Above all it needs fine. The wine must be good Dean Carlin was headed toward a hedge fund career when you spent three years in Salvador working for a micro loan organizations. Anybody need to know what a Microloans organization is. Don't be shy avenues, so you surprise to find that this organisation was not very good at collecting data to see. If in or How well this system worked, which meant that a lot of decisions, therefore being based on hunch, maybe ideology rather than evidence. Dean went on to graduate school at the University of Chicago where he became a tea. For none other than Dick sailor, and in two thousand and two he found it. Innovations for poverty action, which has grown to more than nine hundred people in fifty one country's its mission, is to quote discover what works to help the worlds.
Or primarily, by using randomize controlled trials or trials real trials in the real world, and then to get those solutions put into play two years ago, Dean CO authored a book called more than good intentions. How a new economics is helping to solve global poverty. So I invite you to welcome the two of these findings Thank you if we could begin the very beginning with the title of this talk, which is using evidence to fight poverty. When I saw the title, I have to admit my first thought was this. I remember the time I first heard the phrase evidence based medicine and I looked at night. What the hell other kind of medicine is there, and then you realise that there is a lot. So a great deal of medicine it turns out is based on a kind of hunch, and you know feelings and in past experiences it may or may not be as real,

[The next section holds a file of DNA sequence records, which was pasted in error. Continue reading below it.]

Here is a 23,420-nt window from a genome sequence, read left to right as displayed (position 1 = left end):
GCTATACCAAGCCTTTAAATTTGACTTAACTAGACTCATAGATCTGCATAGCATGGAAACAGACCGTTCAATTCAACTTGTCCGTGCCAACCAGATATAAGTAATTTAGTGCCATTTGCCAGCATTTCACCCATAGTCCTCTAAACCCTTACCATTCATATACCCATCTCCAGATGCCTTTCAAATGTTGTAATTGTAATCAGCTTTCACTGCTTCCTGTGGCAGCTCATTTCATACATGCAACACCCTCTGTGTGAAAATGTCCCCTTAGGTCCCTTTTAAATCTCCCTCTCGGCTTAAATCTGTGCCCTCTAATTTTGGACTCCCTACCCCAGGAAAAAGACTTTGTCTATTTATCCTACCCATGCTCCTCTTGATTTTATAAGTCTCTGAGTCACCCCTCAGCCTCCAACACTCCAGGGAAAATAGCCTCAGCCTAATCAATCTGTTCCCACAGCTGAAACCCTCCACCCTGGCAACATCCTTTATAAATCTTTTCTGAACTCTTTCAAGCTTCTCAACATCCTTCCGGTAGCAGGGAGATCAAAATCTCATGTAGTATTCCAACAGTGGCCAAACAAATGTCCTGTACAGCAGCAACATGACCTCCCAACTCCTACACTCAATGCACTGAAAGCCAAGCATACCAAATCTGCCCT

We wish so as it turns out. Economics has a lot to say about this by now and em. Presumably you may have something to say: let's start with you, Dick about the power of and need for evidence generally, if one wishes to solve problems and where you see us being in the in the long arc. One thing this question: otherwise we have, as you can ask similar question about behavioral economics. In fact, Herb Simon once did and ask. Why do we need the phrase behavioral economics? What other kind of economics could there be, and we know there is another kind of economics that actually doesn't rely much on evidence because they know stuff. So economists know a lot of stuff The problem is a lot of it is wrong. So what evidence based economics or evidence based policy is about, is partly modesty of